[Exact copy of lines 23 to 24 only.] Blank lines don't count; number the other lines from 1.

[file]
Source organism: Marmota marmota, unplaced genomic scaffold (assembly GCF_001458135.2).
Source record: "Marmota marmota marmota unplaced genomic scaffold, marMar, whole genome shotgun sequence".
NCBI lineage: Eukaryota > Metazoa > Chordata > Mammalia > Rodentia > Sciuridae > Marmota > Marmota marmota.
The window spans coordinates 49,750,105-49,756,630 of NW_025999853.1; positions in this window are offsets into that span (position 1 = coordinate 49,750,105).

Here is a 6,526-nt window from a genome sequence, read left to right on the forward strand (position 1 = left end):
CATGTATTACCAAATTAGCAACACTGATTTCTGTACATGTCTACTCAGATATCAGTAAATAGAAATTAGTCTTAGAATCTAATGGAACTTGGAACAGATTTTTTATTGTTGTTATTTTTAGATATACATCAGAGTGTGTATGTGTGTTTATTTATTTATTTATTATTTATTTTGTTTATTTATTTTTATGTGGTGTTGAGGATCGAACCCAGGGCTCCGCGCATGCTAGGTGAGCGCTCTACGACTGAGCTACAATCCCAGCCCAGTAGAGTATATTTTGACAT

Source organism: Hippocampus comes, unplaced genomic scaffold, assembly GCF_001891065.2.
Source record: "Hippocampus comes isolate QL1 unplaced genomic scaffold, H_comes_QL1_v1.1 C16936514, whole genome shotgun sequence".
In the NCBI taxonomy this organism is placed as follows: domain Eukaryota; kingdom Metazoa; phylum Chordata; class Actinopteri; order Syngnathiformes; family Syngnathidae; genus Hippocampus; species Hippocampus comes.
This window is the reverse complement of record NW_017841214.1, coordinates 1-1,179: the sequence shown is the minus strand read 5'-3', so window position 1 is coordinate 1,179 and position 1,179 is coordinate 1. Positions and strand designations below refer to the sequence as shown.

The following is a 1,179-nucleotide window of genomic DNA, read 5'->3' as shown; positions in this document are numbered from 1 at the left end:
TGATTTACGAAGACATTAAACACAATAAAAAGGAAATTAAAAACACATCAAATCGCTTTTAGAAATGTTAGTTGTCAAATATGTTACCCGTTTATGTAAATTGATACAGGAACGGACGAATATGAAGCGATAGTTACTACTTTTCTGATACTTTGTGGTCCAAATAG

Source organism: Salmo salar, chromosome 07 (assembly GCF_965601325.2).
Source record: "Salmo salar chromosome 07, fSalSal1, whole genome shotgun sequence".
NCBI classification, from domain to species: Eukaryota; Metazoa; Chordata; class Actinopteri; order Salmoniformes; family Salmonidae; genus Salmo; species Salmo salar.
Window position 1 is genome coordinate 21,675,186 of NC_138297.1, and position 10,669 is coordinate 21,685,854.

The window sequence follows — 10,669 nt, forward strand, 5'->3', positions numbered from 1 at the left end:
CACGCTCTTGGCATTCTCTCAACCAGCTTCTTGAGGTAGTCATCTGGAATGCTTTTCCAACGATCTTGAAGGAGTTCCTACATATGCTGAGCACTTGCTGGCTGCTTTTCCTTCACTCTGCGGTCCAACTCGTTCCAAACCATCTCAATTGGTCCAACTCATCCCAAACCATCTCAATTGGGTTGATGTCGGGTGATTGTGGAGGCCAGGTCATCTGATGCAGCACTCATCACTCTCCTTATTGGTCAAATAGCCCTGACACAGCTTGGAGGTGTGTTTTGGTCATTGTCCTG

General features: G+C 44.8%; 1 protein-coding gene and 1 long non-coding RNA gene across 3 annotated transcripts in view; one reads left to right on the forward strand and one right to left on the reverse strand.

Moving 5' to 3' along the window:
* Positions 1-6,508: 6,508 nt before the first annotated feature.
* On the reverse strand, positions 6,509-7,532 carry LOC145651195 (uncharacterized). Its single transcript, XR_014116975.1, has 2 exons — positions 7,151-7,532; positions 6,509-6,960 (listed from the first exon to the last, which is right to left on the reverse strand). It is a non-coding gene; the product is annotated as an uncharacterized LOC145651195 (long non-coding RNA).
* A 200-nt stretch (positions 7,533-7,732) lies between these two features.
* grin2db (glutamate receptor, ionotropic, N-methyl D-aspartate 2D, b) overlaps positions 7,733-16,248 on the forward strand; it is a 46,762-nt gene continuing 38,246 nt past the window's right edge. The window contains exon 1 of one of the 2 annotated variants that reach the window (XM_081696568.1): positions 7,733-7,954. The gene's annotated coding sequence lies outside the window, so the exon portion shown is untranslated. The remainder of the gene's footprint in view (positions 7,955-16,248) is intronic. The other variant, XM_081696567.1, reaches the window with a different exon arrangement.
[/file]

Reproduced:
* A 200-nt stretch (positions 7,533-7,732) lies between these two features.
* grin2db (glutamate receptor, ionotropic, N-methyl D-aspartate 2D, b) overlaps positions 7,733-16,248 on the forward strand; it is a 46,762-nt gene continuing 38,246 nt past the window's right edge. The window contains exon 1 of one of the 2 annotated variants that reach the window (XM_081696568.1): positions 7,733-7,954. The gene's annotated coding sequence lies outside the window, so the exon portion shown is untranslated. The remainder of the gene's footprint in view (positions 7,955-16,248) is intronic. The other variant, XM_081696567.1, reaches the window with a different exon arrangement.